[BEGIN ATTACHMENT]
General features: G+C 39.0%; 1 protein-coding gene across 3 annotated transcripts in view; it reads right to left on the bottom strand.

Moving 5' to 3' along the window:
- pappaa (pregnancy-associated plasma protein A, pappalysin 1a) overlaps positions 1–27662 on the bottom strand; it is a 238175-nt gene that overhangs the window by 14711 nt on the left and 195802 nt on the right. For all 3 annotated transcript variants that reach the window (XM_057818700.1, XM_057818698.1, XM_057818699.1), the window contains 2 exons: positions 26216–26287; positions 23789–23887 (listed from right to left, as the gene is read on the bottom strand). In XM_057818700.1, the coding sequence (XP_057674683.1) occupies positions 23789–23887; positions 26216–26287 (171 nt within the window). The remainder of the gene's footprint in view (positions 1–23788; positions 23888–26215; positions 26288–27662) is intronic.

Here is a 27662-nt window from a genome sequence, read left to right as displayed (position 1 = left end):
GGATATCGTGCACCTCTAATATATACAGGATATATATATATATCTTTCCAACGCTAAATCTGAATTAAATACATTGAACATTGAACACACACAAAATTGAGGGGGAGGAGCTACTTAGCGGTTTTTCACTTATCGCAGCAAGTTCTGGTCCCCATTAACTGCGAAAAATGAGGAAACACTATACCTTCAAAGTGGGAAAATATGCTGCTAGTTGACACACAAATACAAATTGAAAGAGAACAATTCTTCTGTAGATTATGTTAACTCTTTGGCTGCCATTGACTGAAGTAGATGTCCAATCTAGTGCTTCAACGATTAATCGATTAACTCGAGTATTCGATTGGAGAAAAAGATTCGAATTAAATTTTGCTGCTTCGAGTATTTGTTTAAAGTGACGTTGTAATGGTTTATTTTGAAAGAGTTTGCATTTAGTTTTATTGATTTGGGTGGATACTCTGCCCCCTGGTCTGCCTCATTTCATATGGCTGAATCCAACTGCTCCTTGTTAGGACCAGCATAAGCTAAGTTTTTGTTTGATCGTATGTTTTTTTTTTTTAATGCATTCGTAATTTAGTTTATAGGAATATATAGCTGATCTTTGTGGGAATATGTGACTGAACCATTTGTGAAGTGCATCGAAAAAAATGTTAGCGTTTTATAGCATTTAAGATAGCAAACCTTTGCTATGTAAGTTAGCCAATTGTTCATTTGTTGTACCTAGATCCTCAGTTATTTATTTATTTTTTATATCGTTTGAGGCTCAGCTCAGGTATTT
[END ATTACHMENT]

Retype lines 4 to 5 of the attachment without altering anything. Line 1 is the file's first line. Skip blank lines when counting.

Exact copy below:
Here is a 27662-nt window from a genome sequence, read left to right as displayed (position 1 = left end):
GGATATCGTGCACCTCTAATATATACAGGATATATATATATATCTTTCCAACGCTAAATCTGAATTAAATACATTGAACATTGAACACACACAAAATTGAGGGGGAGGAGCTACTTAGCGGTTTTTCACTTATCGCAGCAAGTTCTGGTCCCCATTAACTGCGAAAAATGAGGAAACACTATACCTTCAAAGTGGGAAAATATGCTGCTAGTTGACACACAAATACAAATTGAAAGAGAACAATTCTTCTGTAGATTATGTTAACTCTTTGGCTGCCATTGACTGAAGTAGATGTCCAATCTAGTGCTTCAACGATTAATCGATTAACTCGAGTATTCGATTGGAGAAAAAGATTCGAATTAAATTTTGCTGCTTCGAGTATTTGTTTAAAGTGACGTTGTAATGGTTTATTTTGAAAGAGTTTGCATTTAGTTTTATTGATTTGGGTGGATACTCTGCCCCCTGGTCTGCCTCATTTCATATGGCTGAATCCAACTGCTCCTTGTTAGGACCAGCATAAGCTAAGTTTTTGTTTGATCGTATGTTTTTTTTTTTTAATGCATTCGTAATTTAGTTTATAGGAATATATAGCTGATCTTTGTGGGAATATGTGACTGAACCATTTGTGAAGTGCATCGAAAAAAATGTTAGCGTTTTATAGCATTTAAGATAGCAAACCTTTGCTATGTAAGTTAGCCAATTGTTCATTTGTTGTACCTAGATCCTCAGTTATTTATTTATTTTTTATATCGTTTGAGGCTCAGCTCAGGTATTT